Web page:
Looking for a name for our "Best of" Nonfiction list.
Oh my God, it's May.

The Essay Project: 2018 Schedule

Okay. So in addition to our Nobody Puts Nonfiction in a Corner posts, the consensus seemed to be that we could all benefit from reading and discussing a few more essays. I am very excited about this. I love essays.

Here's what I'm thinking: For the rest of the year, I'm throwing out reading suggestions by the month. When that month arrives, I'll try and do some posts in which I share some thoughts on the essayists and their work, and ask you to share yours. The idea is not only to have a good discussion (which we always seem to do no matter what) but to also start compiling a list of essayists and their works and what readers might particularly enjoy about them.

Are you game? I'm open to suggestions, but here were my thoughts for the rest of 2018.*

May: Nick Hornby's 2004 collection of essays about books and reading, The Polysyllabic Spree. I know, Hornby is not really an essayist. But that book was fun and I thought it would get us in the mood for more reading.

June and July: A twofer, with a triumvirate of essayists named David. David Rakoff's Fraud, David Foster Wallace's A Supposedly Fun Thing I'll Never Do Again, and David Sedaris's Me Talk Pretty One Day. I'm trying to pick either the essayists' best-known works, or works from earlier in their careers, by the way. Does this seem like a solid idea? I thought that tactic would give us the best sense of an essayist's true style.

August: Joan Didion's The White Album. I know, heavy. But come on. It's only 222 pages long and it's a MUST-READ if you want to know your essayists.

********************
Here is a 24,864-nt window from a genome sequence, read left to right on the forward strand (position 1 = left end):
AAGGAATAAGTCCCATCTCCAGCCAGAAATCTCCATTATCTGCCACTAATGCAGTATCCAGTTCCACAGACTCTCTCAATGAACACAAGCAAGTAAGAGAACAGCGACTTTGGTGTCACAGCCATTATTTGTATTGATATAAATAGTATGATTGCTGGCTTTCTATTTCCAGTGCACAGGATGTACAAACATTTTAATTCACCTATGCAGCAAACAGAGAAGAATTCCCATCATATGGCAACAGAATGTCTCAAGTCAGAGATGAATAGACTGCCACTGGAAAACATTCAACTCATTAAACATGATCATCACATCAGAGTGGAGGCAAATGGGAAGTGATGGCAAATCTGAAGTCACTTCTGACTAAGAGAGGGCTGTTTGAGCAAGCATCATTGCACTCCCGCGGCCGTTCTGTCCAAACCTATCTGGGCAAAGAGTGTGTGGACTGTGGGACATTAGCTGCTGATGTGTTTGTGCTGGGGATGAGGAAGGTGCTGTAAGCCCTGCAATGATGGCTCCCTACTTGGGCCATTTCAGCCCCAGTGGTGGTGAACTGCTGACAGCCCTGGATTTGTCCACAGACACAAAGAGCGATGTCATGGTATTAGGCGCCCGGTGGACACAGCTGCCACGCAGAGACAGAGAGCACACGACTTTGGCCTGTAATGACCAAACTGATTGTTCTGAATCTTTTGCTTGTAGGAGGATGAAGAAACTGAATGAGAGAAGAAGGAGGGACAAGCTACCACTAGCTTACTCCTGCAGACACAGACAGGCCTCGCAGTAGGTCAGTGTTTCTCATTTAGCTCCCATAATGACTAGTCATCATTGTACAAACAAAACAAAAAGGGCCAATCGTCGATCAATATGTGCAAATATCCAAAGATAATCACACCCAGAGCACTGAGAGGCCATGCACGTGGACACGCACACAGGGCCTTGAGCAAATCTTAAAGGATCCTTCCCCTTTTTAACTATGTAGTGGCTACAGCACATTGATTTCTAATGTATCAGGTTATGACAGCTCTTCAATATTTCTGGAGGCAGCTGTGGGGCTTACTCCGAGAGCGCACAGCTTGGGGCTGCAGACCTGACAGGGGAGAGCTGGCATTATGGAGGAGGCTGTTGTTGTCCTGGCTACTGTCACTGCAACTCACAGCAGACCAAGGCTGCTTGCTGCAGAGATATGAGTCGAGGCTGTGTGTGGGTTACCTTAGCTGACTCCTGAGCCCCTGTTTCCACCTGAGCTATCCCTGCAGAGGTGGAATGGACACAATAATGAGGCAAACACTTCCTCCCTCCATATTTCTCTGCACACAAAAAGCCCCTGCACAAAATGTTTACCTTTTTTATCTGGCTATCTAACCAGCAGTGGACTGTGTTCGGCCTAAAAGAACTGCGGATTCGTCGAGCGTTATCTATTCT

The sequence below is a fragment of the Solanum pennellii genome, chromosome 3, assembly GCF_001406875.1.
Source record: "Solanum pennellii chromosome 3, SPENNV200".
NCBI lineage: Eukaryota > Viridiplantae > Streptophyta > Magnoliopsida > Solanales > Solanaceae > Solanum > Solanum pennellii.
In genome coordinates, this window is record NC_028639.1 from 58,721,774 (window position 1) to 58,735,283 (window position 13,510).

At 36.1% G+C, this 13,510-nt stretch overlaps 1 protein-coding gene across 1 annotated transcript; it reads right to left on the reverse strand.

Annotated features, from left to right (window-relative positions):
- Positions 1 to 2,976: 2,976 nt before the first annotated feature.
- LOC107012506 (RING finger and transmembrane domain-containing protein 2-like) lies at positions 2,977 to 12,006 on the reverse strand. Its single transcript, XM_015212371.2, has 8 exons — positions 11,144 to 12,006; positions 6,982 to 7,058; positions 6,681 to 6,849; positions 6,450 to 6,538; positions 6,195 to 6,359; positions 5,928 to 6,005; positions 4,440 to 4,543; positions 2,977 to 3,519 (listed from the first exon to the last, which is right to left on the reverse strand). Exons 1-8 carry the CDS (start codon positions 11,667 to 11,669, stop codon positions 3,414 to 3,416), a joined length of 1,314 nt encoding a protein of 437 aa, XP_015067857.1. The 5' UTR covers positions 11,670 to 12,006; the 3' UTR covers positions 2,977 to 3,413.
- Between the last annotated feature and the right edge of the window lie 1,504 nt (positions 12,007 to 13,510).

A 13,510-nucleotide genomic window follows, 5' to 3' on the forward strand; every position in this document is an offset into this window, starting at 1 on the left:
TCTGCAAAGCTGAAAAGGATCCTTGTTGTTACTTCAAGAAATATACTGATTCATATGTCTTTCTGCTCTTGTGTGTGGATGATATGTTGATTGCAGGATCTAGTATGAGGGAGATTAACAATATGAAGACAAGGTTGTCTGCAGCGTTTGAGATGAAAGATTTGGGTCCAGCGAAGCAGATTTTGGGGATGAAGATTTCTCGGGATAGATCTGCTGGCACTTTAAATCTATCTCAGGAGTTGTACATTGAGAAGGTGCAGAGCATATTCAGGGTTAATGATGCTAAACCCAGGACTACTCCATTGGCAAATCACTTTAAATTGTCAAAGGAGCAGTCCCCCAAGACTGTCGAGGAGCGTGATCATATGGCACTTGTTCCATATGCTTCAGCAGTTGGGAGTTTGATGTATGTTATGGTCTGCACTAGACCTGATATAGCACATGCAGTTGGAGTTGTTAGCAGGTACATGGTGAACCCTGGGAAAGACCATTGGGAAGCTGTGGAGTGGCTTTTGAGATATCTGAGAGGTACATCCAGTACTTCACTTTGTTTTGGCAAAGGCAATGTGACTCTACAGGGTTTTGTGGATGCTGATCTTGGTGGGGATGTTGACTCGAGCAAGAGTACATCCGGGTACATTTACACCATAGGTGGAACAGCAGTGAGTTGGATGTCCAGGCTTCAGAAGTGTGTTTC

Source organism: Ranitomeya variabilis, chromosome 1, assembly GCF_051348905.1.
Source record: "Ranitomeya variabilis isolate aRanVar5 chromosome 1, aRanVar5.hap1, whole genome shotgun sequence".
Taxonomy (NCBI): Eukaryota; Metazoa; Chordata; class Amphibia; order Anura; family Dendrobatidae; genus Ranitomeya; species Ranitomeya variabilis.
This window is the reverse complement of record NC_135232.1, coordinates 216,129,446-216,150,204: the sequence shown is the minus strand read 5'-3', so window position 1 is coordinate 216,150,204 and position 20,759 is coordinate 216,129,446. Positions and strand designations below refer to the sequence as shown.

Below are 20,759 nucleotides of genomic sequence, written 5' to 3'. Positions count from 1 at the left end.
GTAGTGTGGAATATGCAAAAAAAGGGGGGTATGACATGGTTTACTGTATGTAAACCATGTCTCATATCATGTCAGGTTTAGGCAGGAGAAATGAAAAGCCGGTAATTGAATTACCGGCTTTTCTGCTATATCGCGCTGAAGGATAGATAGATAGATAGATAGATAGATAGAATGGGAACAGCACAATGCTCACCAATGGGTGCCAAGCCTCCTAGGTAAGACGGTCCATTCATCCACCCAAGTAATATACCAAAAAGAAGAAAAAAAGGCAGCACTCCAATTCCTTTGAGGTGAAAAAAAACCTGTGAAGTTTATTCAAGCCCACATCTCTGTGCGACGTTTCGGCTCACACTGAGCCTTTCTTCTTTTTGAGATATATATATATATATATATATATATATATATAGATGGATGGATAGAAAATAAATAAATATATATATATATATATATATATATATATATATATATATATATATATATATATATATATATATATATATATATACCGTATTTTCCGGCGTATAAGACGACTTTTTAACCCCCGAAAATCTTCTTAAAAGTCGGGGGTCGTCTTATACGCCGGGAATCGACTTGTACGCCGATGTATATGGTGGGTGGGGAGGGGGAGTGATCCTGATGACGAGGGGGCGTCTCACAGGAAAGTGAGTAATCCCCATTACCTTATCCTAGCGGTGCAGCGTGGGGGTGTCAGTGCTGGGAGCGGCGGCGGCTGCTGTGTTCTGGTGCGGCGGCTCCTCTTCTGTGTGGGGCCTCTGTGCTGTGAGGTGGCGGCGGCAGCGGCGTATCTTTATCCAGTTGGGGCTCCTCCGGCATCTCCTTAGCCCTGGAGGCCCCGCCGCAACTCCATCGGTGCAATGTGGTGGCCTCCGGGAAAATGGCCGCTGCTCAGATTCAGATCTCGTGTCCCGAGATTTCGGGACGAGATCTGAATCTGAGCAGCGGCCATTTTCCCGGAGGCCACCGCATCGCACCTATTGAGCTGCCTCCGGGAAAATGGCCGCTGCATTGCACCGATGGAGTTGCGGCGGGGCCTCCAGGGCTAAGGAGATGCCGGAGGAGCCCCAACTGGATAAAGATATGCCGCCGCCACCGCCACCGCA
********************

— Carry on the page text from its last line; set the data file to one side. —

September: My favorite month, and it is open for you, dear readers, to pick the essayist and book. Comment below please, and feel free to comment on the comments, we can do that now!

October: Wendell Berry's Sex, Economy, Freedom, and Community. Not his earliest, or his best known. I just want to read it again.

November: Roxane Gay's Bad Feminist: Essays, because I really should read it.

December: We'll pause on essayists to have a book group month, discussing Garret Keizer's book Privacy.

So that's what I've got. Not sure how the posting schedule will play out, but we'll play it by ear. I'm also open to guest posts if you'd like to write longer responses to anything you're reading in response to our Nonfiction and Essay posts; send them along to me at sarah.cords@gmail.com and I'll post, along with links to anything else you might be writing or want to highlight.

I am BEYOND excited for this. To quote one of the CRjrs' favorite PBS shows ("Bob the Builder"): Can we build it? YES WE CAN!

*I'll put a printable schedule in the sidebar too.